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The roadmap, created by the Commission on Information and Communications Technology (CICT) under the Office of the President, served as the government’s blueprint for creating what it called “a people-centered, inclusive and development-oriented Information Society” (PDS ).Strategies in the roadmap included universal access to ICT, developing human capital, efficiency and transparency in governance through ICT, competitiveness in the global ICT economy and crafting an ICT policy framework.Next, we give a discussion on the relevant conceptualizations of affect in providing the theoretical foundation in our undertaking to view cybersex as affective labour.This is followed by arguments to use affective labour as an alternative perspective to give emphasis on the lived experiences of individuals engaged in cybersex, as well as their agency through the use of ICT.Through the institutionalized uses of technology, a culture of creative ICT use is constrained rather than promoted.
Within the purview of the ICT framework and the Cybercrime Law, cybersex serves as a threat to the state project of a “Philippine Information Society.” In this chapter, we re-examine the Philippine ICT framework and the Cybercrime Law and how these official discourses impinge on what may be considered as the underside of the Philippine Information Society.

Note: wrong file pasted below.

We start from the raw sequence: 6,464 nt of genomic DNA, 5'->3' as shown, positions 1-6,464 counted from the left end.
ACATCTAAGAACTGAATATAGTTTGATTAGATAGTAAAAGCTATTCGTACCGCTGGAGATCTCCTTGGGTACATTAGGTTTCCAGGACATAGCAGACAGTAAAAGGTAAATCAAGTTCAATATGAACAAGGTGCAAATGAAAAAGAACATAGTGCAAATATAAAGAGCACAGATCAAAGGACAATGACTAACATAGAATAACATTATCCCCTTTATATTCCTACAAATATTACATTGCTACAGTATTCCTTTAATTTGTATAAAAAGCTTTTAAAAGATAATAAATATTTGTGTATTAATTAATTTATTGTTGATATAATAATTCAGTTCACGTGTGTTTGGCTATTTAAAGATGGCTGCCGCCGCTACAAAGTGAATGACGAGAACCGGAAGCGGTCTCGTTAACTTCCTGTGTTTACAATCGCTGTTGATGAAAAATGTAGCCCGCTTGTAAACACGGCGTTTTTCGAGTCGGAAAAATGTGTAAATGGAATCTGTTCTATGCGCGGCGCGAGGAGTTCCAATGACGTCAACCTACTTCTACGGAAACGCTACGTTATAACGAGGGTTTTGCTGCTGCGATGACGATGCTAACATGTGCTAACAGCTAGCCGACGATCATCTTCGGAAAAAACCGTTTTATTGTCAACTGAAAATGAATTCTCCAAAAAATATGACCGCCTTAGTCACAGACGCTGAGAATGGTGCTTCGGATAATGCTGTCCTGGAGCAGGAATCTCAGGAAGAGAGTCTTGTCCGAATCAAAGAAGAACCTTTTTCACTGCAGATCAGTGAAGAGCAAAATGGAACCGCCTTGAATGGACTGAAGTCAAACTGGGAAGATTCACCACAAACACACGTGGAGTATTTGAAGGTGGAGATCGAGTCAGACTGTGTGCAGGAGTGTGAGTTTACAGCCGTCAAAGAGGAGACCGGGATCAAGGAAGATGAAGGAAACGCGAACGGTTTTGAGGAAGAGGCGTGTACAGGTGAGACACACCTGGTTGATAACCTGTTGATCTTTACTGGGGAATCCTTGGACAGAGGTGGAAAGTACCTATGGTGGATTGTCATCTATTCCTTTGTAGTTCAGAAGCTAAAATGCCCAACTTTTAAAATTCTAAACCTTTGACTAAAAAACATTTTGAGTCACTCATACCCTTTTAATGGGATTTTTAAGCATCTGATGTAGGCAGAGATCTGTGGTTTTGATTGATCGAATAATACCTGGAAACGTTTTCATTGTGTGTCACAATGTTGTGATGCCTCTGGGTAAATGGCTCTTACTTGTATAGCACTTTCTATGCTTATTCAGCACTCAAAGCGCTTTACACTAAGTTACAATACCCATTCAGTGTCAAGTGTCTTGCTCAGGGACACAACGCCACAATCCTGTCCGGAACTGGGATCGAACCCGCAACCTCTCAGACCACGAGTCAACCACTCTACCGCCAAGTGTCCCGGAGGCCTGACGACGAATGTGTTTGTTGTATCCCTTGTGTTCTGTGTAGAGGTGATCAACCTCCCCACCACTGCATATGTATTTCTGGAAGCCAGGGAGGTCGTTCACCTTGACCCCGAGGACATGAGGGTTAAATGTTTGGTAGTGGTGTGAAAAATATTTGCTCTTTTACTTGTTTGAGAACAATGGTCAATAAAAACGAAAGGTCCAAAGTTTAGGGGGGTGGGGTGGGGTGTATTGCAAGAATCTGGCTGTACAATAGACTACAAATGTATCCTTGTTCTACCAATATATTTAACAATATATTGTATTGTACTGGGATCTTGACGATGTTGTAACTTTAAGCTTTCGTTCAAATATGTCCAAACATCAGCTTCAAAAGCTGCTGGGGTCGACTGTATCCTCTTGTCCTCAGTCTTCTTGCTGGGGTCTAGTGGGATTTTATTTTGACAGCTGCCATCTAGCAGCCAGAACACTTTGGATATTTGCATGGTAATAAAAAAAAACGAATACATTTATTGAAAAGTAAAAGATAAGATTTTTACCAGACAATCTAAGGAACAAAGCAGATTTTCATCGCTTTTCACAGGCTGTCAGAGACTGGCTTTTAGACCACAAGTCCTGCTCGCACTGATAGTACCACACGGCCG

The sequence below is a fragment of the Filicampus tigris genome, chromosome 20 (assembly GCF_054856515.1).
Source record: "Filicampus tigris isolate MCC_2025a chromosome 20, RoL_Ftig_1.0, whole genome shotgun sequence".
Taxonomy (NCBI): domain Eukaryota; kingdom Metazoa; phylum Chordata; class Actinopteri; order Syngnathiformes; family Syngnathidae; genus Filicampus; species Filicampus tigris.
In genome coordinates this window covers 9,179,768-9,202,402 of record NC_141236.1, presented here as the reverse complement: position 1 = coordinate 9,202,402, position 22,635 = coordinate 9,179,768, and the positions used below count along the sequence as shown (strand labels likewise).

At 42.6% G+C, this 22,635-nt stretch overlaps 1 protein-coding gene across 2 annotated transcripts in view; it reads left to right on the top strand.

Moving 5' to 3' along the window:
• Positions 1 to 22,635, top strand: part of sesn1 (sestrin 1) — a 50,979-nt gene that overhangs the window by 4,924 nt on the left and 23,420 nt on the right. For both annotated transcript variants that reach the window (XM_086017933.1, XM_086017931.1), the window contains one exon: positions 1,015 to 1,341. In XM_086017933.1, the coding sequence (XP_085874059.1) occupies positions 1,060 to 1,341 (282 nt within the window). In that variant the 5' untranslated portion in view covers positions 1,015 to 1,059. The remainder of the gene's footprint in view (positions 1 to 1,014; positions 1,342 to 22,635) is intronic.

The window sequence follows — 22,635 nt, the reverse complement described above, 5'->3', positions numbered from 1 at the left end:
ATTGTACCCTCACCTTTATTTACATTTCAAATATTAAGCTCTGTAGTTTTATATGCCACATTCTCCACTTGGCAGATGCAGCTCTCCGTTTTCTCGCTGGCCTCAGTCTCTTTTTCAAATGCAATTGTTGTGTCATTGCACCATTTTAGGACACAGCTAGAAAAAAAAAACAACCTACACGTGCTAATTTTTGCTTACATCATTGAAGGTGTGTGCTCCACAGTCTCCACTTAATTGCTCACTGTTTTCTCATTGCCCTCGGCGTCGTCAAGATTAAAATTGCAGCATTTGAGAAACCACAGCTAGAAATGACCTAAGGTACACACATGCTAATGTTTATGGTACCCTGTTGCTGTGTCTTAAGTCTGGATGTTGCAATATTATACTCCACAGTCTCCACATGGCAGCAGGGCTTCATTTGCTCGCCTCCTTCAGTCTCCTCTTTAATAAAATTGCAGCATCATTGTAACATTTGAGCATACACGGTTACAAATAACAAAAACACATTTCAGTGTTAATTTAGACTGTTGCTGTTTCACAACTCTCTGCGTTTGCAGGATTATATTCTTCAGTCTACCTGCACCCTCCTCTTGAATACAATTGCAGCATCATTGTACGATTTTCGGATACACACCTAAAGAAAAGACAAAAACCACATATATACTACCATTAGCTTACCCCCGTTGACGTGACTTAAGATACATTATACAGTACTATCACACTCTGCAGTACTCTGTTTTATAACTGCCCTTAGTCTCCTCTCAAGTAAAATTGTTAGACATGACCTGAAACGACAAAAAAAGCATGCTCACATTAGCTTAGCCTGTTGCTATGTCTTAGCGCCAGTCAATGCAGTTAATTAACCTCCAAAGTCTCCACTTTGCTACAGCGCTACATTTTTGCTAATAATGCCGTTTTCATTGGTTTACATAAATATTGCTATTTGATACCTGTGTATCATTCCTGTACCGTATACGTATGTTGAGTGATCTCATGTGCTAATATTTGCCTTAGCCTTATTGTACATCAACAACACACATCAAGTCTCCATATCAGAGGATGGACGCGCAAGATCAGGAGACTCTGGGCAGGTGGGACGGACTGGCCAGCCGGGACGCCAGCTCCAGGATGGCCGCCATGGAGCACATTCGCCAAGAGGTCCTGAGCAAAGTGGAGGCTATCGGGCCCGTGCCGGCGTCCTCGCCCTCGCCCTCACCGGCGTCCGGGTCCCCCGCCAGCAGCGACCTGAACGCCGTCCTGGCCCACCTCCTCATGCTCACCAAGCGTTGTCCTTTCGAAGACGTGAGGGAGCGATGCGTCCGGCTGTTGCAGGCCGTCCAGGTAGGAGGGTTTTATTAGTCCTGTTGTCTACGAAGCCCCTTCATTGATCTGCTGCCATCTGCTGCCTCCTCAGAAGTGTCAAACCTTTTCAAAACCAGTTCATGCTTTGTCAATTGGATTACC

This chapter looks at the cybersex phenomenon in the Philippines amidst government efforts to promote “ICT for development” (ICTD).
Embedded in the purported cybersex capital of the world, the cybersex phenomenon in the Philippines begs for a critical reflection on the implications of ICT-led national growth, especially for those at the margins of techno-social development.
We use the perspective of affective labour to argue that, because ICT-led development failed for these sectors, the response is an illegal service industry that also makes use of, if not feeds off of, the same technological infrastructure largely supported by foreign capital.
Cybersex is a potent example of how the marginalized learn to transform conditions of exclusion and illegality into creative, practical, and thus, productive strategies of survival.